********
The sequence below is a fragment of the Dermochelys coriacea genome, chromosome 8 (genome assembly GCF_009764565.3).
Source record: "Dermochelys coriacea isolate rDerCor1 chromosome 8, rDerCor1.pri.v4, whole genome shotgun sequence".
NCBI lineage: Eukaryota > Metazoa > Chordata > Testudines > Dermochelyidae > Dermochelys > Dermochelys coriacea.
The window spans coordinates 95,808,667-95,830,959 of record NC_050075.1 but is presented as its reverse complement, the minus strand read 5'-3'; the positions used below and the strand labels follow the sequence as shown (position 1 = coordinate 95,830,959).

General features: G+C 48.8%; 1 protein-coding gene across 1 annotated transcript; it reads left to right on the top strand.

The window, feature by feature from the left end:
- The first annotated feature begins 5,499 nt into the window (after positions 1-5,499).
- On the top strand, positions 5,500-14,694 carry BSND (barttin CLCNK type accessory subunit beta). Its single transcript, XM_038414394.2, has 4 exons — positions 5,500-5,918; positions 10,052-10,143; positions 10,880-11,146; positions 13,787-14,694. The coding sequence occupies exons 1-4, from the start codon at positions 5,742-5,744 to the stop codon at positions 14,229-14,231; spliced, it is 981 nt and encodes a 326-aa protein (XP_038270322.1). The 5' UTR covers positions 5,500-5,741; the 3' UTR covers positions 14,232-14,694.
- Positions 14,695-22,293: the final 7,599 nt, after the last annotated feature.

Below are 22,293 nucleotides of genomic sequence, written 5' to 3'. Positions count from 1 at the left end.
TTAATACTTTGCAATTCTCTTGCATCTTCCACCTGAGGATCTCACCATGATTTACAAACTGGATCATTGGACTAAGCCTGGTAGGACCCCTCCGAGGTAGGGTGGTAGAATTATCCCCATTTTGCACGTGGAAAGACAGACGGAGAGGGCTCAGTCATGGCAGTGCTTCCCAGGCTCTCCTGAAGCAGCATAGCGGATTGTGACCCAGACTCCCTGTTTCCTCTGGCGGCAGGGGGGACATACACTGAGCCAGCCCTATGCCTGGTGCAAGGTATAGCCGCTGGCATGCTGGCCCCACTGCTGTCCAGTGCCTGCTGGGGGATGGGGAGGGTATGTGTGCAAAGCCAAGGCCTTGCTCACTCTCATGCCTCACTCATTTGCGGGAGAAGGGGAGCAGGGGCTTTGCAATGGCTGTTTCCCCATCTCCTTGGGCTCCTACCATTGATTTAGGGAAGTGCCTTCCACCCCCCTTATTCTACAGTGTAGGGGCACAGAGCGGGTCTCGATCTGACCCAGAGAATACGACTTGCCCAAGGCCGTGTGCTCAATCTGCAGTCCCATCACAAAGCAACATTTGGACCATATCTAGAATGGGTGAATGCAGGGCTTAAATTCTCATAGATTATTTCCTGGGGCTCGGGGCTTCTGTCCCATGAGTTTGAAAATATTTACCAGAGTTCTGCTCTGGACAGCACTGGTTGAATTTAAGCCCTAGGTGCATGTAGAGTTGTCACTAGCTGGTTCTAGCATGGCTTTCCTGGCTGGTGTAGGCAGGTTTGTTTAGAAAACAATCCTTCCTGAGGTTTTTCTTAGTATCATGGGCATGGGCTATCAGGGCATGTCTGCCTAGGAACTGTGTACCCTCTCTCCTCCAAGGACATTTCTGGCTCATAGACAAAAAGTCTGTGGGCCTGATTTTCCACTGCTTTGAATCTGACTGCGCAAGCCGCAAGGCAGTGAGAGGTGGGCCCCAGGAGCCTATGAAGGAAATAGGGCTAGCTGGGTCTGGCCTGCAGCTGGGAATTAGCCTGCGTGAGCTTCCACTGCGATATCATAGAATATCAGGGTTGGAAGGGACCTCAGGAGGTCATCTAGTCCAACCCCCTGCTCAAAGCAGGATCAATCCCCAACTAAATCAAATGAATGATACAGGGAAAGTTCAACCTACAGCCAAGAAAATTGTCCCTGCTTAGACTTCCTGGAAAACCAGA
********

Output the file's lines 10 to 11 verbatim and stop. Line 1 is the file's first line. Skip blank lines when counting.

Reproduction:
Below are 22,293 nucleotides of genomic sequence, written 5' to 3'. Positions count from 1 at the left end.
TTAATACTTTGCAATTCTCTTGCATCTTCCACCTGAGGATCTCACCATGATTTACAAACTGGATCATTGGACTAAGCCTGGTAGGACCCCTCCGAGGTAGGGTGGTAGAATTATCCCCATTTTGCACGTGGAAAGACAGACGGAGAGGGCTCAGTCATGGCAGTGCTTCCCAGGCTCTCCTGAAGCAGCATAGCGGATTGTGACCCAGACTCCCTGTTTCCTCTGGCGGCAGGGGGGACATACACTGAGCCAGCCCTATGCCTGGTGCAAGGTATAGCCGCTGGCATGCTGGCCCCACTGCTGTCCAGTGCCTGCTGGGGGATGGGGAGGGTATGTGTGCAAAGCCAAGGCCTTGCTCACTCTCATGCCTCACTCATTTGCGGGAGAAGGGGAGCAGGGGCTTTGCAATGGCTGTTTCCCCATCTCCTTGGGCTCCTACCATTGATTTAGGGAAGTGCCTTCCACCCCCCTTATTCTACAGTGTAGGGGCACAGAGCGGGTCTCGATCTGACCCAGAGAATACGACTTGCCCAAGGCCGTGTGCTCAATCTGCAGTCCCATCACAAAGCAACATTTGGACCATATCTAGAATGGGTGAATGCAGGGCTTAAATTCTCATAGATTATTTCCTGGGGCTCGGGGCTTCTGTCCCATGAGTTTGAAAATATTTACCAGAGTTCTGCTCTGGACAGCACTGGTTGAATTTAAGCCCTAGGTGCATGTAGAGTTGTCACTAGCTGGTTCTAGCATGGCTTTCCTGGCTGGTGTAGGCAGGTTTGTTTAGAAAACAATCCTTCCTGAGGTTTTTCTTAGTATCATGGGCATGGGCTATCAGGGCATGTCTGCCTAGGAACTGTGTACCCTCTCTCCTCCAAGGACATTTCTGGCTCATAGACAAAAAGTCTGTGGGCCTGATTTTCCACTGCTTTGAATCTGACTGCGCAAGCCGCAAGGCAGTGAGAGGTGGGCCCCAGGAGCCTATGAAGGAAATAGGGCTAGCTGGGTCTGGCCTGCAGCTGGGAATTAGCCTGCGTGAGCTTCCACTGCGATATCATAGAATATCAGGGTTGGAAGGGACCTCAGGAGGTCATCTAGTCCAACCCCCTGCTCAAAGCAGGATCAATCCCCAACTAAATCAAATGAATGATACAGGGAAAGTTCAACCTACAGCCAAGAAAATTGTCCCTGCTTAGACTTCCTGGAAAACCAGA